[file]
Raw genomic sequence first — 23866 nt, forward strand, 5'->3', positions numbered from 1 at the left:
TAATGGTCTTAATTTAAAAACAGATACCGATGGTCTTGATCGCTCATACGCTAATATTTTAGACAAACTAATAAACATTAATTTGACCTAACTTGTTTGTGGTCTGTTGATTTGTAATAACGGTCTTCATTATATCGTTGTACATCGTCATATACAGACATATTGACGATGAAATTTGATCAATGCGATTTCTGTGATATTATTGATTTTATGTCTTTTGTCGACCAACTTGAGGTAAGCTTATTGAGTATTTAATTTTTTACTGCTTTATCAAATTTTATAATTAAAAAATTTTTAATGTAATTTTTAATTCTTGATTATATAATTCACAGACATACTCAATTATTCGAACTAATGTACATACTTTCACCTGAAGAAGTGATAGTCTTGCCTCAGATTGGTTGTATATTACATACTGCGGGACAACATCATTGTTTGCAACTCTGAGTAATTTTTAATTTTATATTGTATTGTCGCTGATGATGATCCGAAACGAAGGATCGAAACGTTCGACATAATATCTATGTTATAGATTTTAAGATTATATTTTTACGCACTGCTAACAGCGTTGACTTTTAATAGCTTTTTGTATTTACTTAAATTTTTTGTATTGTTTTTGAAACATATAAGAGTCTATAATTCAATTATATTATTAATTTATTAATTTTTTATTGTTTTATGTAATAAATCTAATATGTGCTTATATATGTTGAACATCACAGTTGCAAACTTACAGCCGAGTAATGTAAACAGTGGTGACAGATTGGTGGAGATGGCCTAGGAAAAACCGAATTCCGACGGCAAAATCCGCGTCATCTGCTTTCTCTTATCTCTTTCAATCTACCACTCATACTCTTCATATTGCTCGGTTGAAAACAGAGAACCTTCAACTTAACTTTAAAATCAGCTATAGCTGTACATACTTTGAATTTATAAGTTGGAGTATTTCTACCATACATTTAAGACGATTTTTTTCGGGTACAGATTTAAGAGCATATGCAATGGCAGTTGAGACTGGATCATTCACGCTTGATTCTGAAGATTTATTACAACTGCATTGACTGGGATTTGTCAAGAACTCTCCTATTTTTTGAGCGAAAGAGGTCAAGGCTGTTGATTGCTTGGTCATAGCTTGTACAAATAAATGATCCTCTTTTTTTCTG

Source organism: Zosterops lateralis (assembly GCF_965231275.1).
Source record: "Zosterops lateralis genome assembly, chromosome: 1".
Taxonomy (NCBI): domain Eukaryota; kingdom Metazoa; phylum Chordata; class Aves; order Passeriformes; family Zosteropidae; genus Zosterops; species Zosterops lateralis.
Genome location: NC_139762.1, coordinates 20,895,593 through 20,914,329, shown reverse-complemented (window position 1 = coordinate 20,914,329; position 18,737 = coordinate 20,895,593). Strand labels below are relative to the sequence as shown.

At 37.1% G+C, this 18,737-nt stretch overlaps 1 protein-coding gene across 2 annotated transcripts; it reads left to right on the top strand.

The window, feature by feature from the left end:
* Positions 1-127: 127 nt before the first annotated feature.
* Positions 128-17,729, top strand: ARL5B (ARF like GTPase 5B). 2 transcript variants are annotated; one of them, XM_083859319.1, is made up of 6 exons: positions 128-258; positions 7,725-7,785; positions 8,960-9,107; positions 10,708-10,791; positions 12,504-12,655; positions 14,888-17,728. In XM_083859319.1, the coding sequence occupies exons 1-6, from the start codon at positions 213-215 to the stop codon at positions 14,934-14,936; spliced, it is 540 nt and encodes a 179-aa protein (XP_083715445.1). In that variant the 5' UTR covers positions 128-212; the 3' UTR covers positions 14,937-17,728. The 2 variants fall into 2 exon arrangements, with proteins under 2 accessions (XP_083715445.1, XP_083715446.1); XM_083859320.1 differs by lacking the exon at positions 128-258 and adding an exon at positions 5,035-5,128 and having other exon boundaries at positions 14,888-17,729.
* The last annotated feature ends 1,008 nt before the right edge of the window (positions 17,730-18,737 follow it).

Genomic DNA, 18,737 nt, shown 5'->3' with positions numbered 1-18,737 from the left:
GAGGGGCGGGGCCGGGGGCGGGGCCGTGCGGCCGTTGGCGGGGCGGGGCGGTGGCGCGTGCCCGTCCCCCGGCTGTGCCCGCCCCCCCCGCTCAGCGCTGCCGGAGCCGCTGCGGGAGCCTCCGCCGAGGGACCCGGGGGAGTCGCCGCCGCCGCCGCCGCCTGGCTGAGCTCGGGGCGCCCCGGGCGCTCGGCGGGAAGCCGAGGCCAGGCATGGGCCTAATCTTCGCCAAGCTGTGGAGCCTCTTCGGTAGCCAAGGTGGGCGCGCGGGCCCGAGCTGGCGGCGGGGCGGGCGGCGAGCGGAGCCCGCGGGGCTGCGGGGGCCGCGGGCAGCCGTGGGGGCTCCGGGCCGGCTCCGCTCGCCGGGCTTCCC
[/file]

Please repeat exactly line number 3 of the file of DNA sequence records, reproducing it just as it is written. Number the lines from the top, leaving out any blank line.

Source organism: Zosterops lateralis (assembly GCF_965231275.1).